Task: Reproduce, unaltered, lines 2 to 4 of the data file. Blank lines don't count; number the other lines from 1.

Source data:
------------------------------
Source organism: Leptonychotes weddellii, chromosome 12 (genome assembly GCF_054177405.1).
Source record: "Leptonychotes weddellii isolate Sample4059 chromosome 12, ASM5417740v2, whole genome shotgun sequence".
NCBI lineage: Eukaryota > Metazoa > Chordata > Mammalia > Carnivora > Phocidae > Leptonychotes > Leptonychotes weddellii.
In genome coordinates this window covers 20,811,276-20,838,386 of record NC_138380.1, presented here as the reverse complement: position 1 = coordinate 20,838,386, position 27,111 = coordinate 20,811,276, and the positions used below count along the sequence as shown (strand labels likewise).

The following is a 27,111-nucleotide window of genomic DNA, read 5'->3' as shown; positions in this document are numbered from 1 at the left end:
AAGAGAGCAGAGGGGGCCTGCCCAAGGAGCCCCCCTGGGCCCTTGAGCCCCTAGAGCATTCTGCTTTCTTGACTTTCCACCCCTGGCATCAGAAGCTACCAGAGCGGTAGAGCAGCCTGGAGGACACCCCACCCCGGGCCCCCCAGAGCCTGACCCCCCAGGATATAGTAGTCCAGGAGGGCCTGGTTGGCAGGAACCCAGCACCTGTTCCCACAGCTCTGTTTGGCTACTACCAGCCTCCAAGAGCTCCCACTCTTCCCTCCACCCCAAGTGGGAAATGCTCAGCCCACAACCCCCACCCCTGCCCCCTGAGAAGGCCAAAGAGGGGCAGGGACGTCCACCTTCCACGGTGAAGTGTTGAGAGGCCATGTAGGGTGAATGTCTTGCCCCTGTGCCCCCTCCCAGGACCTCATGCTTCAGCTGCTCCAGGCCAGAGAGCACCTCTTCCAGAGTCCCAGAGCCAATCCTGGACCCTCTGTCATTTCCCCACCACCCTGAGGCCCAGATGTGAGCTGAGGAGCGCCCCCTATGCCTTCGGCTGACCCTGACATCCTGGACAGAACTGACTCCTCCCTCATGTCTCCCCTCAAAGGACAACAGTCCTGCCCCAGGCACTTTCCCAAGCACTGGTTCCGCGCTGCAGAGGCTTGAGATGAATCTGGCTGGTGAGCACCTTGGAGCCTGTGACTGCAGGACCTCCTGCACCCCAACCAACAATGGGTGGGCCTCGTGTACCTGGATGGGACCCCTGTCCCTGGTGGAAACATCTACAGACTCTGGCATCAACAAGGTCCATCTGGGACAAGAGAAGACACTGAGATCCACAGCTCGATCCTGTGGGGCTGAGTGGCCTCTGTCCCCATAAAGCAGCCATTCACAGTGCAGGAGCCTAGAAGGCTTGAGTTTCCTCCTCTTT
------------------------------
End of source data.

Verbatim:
Source record: "Leptonychotes weddellii isolate Sample4059 chromosome 12, ASM5417740v2, whole genome shotgun sequence".
NCBI lineage: Eukaryota > Metazoa > Chordata > Mammalia > Carnivora > Phocidae > Leptonychotes > Leptonychotes weddellii.
In genome coordinates this window covers 20,811,276-20,838,386 of record NC_138380.1, presented here as the reverse complement: position 1 = coordinate 20,838,386, position 27,111 = coordinate 20,811,276, and the positions used below count along the sequence as shown (strand labels likewise).